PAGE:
No Strings Attached: The Behavioral Effects of U.S. Unconditional Cash Transfer Programs

Ioana Marinescu

NBER Working Paper No. 24337
Issued in February 2018
NBER Program(s):Labor Studies, Public Economics

The universal basic income has become a widely discussed measure in policy circles around the world. In this review, we cover the evidence relevant to its potential impact in the US, and in developed countries more generally. Many studies find no statistically significant effect of an unconditional cash transfer on the probability of working. In the studies that do find an effect on labor supply, the effect is small: a 10% income increase induced by an unconditional cash transfer decreases labor supply by about 1%. The evidence shows that an unconditional cash transfer can improve health and educational outcomes, and decrease criminality and drug & alcohol use, especially among the most disadvantaged youths.

You may purchase this paper on-line in .pdf format from ($5) for electronic delivery.

Access to NBER Papers

You are eligible for a free download if you are a subscriber, a corporate associate of the NBER, a journalist, an employee of the U.S. federal government with a ".GOV" domain name, or a resident of nearly any developing country or transition economy.

If you usually get free papers at work/university but do not at home, you can either connect to your work VPN or proxy (if any) or elect to have a link to the paper emailed to your work email address below. The email address must be connected to a subscribing college, university, or other subscribing institution. Gmail and other free email addresses will not have access.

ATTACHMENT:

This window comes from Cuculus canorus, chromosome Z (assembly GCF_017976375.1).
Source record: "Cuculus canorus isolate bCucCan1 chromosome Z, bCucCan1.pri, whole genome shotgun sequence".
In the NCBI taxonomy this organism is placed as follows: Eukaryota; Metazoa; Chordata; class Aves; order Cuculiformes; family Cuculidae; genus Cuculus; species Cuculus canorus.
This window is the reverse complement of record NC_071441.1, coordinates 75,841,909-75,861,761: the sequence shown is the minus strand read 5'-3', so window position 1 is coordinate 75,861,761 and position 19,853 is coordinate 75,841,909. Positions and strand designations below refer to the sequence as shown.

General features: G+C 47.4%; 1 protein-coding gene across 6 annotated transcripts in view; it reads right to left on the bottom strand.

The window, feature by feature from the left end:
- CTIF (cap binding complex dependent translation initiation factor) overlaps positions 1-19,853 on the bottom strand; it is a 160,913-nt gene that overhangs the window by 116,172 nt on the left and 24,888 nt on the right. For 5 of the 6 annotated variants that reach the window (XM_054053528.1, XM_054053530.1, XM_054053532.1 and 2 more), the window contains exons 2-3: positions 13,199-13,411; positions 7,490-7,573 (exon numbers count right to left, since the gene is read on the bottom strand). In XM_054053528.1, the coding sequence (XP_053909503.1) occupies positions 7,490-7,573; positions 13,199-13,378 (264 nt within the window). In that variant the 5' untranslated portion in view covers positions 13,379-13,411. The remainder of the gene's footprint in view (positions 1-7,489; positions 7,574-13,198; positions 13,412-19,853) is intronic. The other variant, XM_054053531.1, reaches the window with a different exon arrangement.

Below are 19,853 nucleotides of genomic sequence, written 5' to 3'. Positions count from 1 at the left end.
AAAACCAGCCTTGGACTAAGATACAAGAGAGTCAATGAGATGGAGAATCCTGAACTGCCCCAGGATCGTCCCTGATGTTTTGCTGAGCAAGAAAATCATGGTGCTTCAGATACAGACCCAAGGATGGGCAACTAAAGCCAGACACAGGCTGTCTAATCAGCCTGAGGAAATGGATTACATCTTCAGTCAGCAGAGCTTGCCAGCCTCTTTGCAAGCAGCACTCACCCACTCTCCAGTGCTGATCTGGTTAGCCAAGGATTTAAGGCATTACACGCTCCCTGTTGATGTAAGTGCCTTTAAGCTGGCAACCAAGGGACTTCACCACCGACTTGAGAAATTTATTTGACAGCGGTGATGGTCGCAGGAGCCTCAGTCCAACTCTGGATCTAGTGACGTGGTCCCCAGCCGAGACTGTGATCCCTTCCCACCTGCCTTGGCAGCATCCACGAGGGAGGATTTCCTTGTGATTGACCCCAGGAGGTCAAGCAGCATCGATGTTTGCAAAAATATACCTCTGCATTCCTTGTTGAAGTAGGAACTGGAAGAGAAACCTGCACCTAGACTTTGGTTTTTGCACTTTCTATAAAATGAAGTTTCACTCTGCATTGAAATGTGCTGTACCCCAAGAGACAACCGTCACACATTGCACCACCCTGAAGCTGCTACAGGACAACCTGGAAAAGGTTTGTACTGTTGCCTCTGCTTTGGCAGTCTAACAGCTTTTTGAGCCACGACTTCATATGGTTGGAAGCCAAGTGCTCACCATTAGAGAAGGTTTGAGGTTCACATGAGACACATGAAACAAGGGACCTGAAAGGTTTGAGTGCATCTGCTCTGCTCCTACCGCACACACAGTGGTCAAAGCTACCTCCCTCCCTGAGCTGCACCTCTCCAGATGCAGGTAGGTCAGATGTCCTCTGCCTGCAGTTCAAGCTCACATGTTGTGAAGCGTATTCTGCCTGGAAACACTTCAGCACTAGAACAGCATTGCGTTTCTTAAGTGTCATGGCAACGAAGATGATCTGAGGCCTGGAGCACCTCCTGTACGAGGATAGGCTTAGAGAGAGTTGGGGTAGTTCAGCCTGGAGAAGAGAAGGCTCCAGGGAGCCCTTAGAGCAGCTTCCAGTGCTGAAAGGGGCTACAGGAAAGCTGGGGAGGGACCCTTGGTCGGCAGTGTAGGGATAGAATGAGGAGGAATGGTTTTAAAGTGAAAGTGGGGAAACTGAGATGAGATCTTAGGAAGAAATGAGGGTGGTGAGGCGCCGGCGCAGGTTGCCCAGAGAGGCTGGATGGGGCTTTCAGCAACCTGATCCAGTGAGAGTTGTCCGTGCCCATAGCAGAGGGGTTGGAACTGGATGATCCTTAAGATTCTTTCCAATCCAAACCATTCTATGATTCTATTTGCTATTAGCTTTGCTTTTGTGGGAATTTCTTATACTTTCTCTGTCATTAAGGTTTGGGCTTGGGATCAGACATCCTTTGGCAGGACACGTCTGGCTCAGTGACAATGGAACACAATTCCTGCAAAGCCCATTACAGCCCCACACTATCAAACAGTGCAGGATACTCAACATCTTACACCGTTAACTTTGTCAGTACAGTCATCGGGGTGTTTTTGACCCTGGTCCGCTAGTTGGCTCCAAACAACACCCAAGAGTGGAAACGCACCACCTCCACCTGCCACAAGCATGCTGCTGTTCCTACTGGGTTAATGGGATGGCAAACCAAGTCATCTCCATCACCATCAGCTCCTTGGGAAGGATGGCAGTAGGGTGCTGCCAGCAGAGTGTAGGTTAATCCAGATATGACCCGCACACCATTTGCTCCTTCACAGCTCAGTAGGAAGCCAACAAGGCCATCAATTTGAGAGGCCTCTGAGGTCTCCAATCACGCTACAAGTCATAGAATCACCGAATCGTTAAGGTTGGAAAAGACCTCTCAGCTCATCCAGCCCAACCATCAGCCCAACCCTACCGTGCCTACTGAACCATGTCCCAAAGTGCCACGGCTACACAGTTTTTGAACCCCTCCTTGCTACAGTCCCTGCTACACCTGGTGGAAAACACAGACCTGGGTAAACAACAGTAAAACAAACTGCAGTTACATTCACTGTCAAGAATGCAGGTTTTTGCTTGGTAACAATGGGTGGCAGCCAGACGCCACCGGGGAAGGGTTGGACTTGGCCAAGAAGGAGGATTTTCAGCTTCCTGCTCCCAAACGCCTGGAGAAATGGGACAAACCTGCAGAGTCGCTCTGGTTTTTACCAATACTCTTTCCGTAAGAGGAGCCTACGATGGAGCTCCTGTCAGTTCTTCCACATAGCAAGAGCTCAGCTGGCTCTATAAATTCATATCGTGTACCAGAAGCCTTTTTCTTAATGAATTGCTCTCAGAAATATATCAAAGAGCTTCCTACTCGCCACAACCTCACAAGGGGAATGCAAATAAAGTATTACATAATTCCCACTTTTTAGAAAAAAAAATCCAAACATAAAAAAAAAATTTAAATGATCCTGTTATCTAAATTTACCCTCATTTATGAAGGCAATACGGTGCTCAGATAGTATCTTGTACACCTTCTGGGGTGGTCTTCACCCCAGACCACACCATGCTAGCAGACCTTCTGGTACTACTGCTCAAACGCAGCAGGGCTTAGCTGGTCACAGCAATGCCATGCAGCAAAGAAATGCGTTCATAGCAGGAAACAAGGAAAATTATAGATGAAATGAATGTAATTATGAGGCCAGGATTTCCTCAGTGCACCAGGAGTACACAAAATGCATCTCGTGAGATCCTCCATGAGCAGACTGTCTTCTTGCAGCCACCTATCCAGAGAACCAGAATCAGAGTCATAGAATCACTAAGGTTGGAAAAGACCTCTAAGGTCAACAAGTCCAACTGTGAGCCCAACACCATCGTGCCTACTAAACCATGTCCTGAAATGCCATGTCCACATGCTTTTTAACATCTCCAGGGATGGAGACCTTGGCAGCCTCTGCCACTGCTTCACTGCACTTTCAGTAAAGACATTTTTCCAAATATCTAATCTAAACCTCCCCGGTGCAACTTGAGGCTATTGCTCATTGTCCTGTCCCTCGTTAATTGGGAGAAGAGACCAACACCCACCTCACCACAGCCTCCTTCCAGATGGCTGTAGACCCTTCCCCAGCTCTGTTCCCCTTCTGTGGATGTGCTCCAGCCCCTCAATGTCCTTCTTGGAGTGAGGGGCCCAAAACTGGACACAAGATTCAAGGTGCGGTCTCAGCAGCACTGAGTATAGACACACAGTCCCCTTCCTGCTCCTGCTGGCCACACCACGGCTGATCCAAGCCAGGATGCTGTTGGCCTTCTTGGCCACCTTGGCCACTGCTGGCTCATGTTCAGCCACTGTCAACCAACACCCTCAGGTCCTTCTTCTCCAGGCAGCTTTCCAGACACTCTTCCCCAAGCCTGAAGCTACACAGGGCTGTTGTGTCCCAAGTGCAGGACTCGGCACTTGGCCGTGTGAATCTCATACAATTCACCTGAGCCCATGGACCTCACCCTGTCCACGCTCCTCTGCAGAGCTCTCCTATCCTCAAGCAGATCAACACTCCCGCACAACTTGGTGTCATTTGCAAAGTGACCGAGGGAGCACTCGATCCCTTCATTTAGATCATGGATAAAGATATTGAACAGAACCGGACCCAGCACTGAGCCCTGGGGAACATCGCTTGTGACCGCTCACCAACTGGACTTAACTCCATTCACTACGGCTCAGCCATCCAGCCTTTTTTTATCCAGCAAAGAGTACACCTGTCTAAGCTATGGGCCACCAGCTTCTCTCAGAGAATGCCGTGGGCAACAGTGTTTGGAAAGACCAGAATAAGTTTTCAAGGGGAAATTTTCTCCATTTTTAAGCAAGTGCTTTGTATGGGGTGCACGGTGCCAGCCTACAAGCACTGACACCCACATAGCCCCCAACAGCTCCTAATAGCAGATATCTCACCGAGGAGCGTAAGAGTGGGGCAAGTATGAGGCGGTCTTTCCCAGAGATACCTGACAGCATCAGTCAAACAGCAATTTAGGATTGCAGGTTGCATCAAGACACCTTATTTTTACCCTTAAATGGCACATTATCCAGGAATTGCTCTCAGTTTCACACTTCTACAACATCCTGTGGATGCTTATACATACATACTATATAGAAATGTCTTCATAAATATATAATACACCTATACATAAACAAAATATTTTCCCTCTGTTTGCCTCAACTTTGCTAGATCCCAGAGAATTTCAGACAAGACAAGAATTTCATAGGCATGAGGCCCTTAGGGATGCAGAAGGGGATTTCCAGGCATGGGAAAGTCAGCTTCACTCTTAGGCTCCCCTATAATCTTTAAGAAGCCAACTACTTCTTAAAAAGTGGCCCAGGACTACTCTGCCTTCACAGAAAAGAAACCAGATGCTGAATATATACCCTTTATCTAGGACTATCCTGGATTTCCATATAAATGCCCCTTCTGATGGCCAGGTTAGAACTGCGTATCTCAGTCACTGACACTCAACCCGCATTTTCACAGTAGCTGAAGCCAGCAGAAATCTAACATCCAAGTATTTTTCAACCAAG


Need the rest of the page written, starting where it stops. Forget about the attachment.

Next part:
Machine-readable bibliographic record - MARC, RIS, BibTeX

Document Object Identifier (DOI): 10.3386/w24337

Users who downloaded this paper also downloaded* these:
Bryan, Choi, and Karlan w24278 Randomizing Religion: The Impact of Protestant Evangelism on Economic Outcomes
Auclert and Rognlie w24280 Inequality and Aggregate Demand
Jones and Marinescu w24312 The Labor Market Impacts of Universal and Permanent Cash Transfers: Evidence from the Alaska Permanent Fund
Stansbury and Summers w24165 Productivity and Pay: Is the link broken?
Fowlie, Wolfram, Spurlock, Todd, Baylis, and Cappers w23553 Default Effects and Follow-On Behavior: Evidence from an Electricity Pricing Program
NBER Videos

National Bureau of Economic Research, 1050 Massachusetts Ave., Cambridge, MA 02138; 617-868-3900; email:

Contact Us